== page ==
Day 1737: It’s too much to process

“It’s too much to process”  is something I hear people say, in my therapy groups and elsewhere.

“It’s too much to even process” is something Jimmy Kimmel said in his monologue last night about the Las Vegas mass shooting:

What do you do when it’s too much to process?  Do you cry, like Jimmy Kimmel did?  Is it numbing, a word Conan O’Brien used in his monologue about the largest mass shooting in U.S. history?

Do you ask, “How could this happen?” as Conan did there?  Do you say, “It makes no sense to me”? “Something needs to change”?  “I am truly heartbroken”?

When it’s too much to process, do you try to somehow make meaning of what’s happened? Do you try to get people to see things your way?  Do you get angry? Do you give up? Do you take action? Do you try to block things from your mind?  Do you distract yourself any way you can? Do you look for the good in people? Do you isolate? Do you blame? Do you pray?   Do you look for any humor you can find, for moments of relief?

Here are more (usually) humorous people responding to the same  too-much-to-process mass shooting:

It’s too much to process that Tom Petty is dead at age 66.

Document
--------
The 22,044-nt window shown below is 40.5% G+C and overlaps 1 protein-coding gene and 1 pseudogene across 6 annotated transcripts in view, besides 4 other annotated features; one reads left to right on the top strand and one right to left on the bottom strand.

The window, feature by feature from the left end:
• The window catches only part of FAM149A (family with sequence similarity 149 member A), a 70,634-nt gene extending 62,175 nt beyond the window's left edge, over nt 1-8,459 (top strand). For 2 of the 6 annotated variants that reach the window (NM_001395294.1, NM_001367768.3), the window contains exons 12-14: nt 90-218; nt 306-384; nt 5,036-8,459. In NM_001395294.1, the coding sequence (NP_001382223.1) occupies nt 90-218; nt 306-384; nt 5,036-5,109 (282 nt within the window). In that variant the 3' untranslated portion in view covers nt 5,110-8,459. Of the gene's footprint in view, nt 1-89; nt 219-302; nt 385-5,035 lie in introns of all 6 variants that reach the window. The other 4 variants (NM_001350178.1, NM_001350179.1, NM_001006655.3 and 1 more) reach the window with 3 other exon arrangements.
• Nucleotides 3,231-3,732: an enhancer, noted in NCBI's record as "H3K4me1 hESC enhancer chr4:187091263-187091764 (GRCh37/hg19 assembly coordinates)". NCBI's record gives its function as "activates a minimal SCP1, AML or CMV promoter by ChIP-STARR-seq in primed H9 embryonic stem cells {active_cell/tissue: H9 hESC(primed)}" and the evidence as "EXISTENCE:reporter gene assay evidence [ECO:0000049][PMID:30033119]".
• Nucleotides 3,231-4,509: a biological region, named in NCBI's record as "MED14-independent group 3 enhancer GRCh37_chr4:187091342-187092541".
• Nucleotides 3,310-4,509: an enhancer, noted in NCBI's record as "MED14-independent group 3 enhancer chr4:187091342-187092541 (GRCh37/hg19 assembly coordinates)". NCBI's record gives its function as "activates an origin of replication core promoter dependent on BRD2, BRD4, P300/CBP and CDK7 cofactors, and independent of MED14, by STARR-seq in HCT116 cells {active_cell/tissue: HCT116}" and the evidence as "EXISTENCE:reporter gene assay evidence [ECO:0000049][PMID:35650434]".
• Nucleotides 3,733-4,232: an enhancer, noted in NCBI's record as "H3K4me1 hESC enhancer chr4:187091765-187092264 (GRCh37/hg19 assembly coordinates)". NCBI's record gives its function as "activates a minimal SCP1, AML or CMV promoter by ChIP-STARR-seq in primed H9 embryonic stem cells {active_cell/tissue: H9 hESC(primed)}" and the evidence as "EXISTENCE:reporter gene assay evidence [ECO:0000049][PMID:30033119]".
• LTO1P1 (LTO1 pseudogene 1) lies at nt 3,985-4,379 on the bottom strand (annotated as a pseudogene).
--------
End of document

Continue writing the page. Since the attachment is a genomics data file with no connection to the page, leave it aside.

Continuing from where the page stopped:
What do you do when it’s too much to process?

When it’s too much to process, I reach out to others.

I’m reaching out to you, here and now.

Feel free to process in a comment, below.

Thanks to all for processing with me today.

Categories: personal growth, photojournalism | Tags: , , , , , , , , , , | 38 Comments

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38 thoughts on “Day 1737: It’s too much to process

  1. Beyond words, sad, this world we live in now..

  2. Not intending to trivialize the last 36 hours, but you can process it like you eat an elephant. . . one bite at a time.

  3. I am praying and meditating on loving-kindness, compassion, and peace

  4. Some days, Ann, you go on because it’s what the people left do.

  5. Such a unnecessary tragedy Ann. As an observer from Australia, I’ve my own strong opinions, but it’s not place to process them here…….

  6. This entry is brilliant and i am very glad you approached these remArkable losses in this too rare and much needed way- by asking questions. To allow oneself and others the questions is to honor our humanity. To be curious about self and others means a willingness, even a desire, to listen. Askng questions is an invitation to listen to another- and includes implicit recognition that others’ experience is not knpwn until it is expressed. And by asking questions, one gives oneself the gift of conversations with one’s own many voices. Dr. William Kates once said to me curiosity is one of the highest and most necessary expressions of love

  7. It’s disturbing and incredibly sad the world we live in right now. It’s really is too much to process. You captured it so well Ann. Thank you 💕